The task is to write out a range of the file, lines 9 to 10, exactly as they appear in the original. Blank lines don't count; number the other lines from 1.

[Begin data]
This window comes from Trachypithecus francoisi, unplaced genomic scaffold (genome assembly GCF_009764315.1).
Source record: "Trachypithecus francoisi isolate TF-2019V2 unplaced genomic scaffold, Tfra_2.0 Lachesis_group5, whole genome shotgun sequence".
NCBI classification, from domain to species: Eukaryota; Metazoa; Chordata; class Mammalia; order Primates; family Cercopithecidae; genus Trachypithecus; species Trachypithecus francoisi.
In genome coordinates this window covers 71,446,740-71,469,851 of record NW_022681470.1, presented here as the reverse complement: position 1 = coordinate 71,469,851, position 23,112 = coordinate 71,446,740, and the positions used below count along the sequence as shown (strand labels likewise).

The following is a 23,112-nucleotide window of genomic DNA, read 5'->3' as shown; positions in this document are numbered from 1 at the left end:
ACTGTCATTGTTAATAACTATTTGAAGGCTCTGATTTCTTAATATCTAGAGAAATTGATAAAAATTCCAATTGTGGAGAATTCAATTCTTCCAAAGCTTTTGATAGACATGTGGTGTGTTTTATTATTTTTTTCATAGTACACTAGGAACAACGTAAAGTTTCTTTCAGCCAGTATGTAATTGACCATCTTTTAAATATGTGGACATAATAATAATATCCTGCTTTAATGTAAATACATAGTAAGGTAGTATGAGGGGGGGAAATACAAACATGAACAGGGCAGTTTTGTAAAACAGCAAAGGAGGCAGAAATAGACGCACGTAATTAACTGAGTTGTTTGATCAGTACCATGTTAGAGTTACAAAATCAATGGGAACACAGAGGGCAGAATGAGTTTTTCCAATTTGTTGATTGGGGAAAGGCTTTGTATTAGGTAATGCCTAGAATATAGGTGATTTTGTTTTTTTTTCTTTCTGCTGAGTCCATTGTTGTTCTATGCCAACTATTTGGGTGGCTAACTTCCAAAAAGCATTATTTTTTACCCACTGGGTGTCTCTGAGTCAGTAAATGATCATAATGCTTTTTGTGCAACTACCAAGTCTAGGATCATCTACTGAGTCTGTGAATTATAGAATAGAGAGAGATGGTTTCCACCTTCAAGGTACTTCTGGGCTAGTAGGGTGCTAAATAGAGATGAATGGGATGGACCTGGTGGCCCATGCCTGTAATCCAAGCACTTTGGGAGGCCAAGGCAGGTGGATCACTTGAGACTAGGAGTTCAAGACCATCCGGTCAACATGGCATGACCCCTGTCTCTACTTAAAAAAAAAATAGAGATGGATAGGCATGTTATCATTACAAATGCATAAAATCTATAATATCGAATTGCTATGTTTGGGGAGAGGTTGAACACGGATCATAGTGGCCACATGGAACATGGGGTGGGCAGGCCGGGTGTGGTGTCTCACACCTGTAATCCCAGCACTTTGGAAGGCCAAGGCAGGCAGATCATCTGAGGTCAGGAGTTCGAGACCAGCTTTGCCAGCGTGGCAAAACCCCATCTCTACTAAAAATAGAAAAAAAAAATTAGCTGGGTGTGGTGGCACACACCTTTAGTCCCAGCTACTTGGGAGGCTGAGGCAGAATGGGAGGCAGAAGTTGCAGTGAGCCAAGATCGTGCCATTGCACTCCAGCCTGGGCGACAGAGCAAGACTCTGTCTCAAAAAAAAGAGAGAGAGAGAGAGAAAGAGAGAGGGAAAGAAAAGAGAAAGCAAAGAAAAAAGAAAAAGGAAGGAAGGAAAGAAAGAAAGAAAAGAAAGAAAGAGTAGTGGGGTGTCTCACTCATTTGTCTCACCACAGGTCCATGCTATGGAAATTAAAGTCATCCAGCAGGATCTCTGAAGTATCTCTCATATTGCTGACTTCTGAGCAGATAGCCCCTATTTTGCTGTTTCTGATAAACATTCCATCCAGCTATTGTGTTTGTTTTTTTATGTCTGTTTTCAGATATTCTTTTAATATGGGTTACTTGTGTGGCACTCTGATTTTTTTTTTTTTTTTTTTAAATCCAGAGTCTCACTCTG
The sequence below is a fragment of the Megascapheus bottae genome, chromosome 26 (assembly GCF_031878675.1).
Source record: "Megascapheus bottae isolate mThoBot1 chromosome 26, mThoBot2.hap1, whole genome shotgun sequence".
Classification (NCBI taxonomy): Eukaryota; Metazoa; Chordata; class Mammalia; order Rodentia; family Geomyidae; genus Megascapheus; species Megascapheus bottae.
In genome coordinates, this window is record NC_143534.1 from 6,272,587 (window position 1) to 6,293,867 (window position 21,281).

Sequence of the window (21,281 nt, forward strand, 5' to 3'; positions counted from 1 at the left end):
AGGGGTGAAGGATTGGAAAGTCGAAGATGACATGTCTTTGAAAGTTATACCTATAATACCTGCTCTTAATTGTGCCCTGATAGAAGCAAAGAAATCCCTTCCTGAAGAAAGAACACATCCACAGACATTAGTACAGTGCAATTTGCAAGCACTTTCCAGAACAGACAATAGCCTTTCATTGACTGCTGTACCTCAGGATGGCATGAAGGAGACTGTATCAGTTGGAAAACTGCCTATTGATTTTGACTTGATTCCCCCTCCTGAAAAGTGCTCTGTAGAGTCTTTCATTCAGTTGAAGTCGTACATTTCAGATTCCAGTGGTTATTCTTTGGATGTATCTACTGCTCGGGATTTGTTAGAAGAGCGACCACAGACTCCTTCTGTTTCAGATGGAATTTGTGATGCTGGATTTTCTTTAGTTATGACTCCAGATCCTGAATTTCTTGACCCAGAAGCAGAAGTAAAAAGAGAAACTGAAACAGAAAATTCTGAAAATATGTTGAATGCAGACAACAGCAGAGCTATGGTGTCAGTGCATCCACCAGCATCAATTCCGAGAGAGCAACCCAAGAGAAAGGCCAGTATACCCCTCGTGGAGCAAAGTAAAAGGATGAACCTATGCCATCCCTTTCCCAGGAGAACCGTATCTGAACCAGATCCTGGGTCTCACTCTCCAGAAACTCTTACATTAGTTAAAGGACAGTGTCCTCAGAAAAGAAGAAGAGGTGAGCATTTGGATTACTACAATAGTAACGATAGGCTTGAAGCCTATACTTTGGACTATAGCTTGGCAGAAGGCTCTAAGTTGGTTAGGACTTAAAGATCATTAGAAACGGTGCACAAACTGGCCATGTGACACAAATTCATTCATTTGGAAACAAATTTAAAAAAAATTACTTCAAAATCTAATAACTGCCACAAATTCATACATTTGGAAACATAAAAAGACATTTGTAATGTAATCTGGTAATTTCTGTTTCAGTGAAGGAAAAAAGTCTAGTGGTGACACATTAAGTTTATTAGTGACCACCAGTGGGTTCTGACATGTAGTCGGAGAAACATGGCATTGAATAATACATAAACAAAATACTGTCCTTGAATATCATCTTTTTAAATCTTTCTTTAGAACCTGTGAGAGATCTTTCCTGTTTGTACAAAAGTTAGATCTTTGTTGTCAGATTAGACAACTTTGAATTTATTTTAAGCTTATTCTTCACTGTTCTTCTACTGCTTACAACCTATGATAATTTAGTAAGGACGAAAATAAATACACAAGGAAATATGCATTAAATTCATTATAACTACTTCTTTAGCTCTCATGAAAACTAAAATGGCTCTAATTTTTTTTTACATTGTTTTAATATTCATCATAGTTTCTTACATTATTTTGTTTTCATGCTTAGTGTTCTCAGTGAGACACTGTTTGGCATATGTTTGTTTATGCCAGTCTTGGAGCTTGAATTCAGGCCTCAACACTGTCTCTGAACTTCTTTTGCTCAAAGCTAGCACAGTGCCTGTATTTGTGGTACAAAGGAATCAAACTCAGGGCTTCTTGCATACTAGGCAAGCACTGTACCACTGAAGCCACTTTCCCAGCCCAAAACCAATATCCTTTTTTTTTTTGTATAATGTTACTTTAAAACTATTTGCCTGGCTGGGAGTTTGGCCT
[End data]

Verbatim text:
Classification (NCBI taxonomy): Eukaryota; Metazoa; Chordata; class Mammalia; order Rodentia; family Geomyidae; genus Megascapheus; species Megascapheus bottae.
In genome coordinates, this window is record NC_143534.1 from 6,272,587 (window position 1) to 6,293,867 (window position 21,281).